NIPPON Kichi - 日本吉

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墨坂神社 Sumisaka-jinjya Sumisaka Shrine

Jp En

Sumisaka Shrine is located along the Uda River in Haibara-ku, Uda, in Nara Prefecture. The shrine used to be located on the west path of the Amanomori (Forest of the Heavens) of Sumisaka, but, in 1499, it was transferred to its present site.

Until the Meiji period, the Amano Temple deified both Buddhist and Shinto gods, giving it alternative names such as Rokusha Gongen and Amano Shrine. The present enshrined deity is the Sumisaka Omiwa God, which is a generic name for the six pillars of the Amenominakanushinokami, Takamimusubinokami, Kamimusubinokami, Izanakinokami, Izanaminokami and the Omononushinokami. Legends told that during Emperor Sujin's imperial reign, an epidemic spread across his empire. However, if the sick person deified the god that appeared in their dreams, which was the Sumisaka Omiwa God, their illness would be cured instantly.

Every year in November, a festival called the Sumisaka Togyo Gyoretsu takes place, where a mikoshi (portable shrine) is carried, along with a red shield and red sword, from Sumisaka Shrine at its current location to its prior location in the Amanomori (Forest of the Heavens).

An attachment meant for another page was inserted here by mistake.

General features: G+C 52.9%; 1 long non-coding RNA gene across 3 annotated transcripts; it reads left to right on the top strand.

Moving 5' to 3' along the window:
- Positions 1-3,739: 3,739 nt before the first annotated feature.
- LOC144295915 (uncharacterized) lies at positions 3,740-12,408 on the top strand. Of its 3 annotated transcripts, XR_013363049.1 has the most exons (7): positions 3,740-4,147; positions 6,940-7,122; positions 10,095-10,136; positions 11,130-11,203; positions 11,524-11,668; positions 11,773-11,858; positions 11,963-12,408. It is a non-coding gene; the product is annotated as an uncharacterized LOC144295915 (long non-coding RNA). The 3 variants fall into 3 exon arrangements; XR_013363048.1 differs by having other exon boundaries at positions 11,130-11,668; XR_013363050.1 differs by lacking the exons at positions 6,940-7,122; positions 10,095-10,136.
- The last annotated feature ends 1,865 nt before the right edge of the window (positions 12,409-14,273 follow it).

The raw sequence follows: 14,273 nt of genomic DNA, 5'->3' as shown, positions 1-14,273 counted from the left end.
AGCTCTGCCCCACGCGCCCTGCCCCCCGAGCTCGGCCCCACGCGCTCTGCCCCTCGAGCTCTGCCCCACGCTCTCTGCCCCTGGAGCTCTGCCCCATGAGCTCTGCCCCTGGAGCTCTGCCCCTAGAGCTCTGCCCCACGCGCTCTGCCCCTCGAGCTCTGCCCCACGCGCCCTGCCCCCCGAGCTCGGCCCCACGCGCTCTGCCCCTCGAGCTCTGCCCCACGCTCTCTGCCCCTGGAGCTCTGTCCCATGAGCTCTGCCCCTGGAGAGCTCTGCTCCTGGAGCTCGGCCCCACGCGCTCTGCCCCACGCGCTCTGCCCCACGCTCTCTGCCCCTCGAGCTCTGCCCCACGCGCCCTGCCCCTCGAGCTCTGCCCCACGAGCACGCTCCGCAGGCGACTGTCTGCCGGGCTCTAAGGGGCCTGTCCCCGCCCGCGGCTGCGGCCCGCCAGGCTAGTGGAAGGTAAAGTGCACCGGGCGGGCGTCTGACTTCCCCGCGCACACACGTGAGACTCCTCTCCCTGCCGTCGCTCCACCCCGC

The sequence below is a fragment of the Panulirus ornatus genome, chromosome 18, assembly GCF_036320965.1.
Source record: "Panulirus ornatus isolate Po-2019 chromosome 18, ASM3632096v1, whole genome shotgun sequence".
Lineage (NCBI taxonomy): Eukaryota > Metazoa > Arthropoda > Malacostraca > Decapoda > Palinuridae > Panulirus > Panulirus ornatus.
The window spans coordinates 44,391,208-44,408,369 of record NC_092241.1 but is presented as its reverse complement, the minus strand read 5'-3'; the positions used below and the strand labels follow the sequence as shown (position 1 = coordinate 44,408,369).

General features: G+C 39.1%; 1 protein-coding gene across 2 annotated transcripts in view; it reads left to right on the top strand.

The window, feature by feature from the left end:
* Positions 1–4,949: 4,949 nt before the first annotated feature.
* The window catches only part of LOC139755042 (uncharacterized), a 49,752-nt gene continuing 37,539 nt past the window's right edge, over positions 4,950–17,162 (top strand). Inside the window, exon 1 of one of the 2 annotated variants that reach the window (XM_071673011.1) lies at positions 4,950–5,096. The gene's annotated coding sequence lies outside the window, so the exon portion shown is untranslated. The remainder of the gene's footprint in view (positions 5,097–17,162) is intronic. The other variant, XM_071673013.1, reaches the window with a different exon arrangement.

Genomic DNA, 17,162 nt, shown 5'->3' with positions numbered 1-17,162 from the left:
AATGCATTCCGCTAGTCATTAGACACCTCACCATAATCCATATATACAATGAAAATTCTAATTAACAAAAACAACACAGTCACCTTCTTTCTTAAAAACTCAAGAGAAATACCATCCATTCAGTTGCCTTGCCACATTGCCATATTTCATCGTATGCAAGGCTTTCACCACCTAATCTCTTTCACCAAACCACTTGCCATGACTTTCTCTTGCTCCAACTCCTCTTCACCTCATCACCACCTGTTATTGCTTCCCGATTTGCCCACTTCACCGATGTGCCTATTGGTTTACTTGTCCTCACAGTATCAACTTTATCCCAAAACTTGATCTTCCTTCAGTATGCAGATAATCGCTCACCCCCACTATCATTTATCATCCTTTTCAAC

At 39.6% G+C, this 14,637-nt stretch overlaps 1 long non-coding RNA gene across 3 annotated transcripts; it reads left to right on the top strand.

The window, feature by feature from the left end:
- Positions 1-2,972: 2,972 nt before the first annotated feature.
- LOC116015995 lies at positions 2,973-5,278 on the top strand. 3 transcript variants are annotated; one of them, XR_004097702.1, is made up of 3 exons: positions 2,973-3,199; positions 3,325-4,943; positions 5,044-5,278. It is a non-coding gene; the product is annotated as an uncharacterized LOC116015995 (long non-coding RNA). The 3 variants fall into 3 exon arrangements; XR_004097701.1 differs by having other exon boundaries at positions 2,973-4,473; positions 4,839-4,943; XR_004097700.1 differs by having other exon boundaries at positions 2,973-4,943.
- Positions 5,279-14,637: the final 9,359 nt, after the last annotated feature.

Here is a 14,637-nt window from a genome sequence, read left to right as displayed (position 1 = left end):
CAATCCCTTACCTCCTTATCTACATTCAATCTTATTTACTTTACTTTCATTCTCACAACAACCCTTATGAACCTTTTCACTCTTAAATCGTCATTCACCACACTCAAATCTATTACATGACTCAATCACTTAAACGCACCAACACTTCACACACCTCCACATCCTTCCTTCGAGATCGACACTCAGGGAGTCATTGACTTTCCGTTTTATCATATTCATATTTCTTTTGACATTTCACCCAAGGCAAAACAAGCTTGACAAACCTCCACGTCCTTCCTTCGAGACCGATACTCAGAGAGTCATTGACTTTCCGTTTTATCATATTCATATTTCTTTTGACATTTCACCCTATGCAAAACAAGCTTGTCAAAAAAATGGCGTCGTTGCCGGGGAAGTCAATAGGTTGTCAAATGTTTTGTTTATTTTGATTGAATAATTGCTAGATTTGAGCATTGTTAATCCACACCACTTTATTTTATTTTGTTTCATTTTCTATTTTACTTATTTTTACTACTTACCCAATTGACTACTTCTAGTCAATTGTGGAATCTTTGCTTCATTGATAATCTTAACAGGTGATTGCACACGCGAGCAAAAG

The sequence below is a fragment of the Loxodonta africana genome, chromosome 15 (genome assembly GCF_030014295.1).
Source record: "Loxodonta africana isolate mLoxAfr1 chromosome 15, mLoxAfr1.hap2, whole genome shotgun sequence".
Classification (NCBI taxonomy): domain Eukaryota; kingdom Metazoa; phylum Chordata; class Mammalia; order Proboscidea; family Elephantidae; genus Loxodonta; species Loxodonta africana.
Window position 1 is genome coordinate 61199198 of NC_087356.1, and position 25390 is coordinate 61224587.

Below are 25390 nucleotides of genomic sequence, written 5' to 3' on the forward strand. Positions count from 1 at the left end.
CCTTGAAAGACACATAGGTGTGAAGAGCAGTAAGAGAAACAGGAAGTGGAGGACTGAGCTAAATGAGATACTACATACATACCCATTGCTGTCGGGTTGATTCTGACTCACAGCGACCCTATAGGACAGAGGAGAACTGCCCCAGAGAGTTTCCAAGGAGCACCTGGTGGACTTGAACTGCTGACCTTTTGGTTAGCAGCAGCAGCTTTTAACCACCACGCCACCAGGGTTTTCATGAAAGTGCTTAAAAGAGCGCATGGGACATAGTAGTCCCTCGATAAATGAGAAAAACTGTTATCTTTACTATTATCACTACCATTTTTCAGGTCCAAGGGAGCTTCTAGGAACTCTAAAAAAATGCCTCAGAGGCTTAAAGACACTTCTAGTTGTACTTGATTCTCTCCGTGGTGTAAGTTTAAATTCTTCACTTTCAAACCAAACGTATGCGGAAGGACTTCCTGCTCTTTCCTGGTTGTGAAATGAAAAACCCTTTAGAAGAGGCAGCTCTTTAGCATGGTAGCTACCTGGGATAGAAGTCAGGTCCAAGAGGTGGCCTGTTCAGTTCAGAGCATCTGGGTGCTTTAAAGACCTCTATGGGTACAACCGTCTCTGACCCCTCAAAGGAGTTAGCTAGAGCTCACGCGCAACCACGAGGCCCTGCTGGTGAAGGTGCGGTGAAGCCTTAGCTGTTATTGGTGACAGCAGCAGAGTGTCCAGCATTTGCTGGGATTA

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石切神社 Ishikiri-jinjya Ishikiri Shrine

Jp En

Ishikiri Shrine is located in Higashi-Ishikiri town, Higashi-Osaka district, Osaka. Officially, it is called Ishikiri Tsurugiya Jinja, of which Ishikiri jinja is an abbreviation.

The shrine is well known to Osaka citizens as Ishikiri-san or 'denbo no kamisan (god of curing lumps)'. The belief that the shrine could 'cure lumps' spread in the Showa period.

The name Ishikiri derives from the sword and arrow that is honored in the shrine. It is believed that the sword and arrow could cut and penetrate anything – even robust rocks. This probably explains why the shrine gained the reputation that its sharp weapons could cut and cure bumps and lumps, too.

According to the temple biography, Ishikiri Shrine was established by Miyayama-no-Kaminosha in 658. It is also known as the place for 'oyakudo-mairi' (visiting the shrine 100 times brings luck) and people continuously visit the temple.
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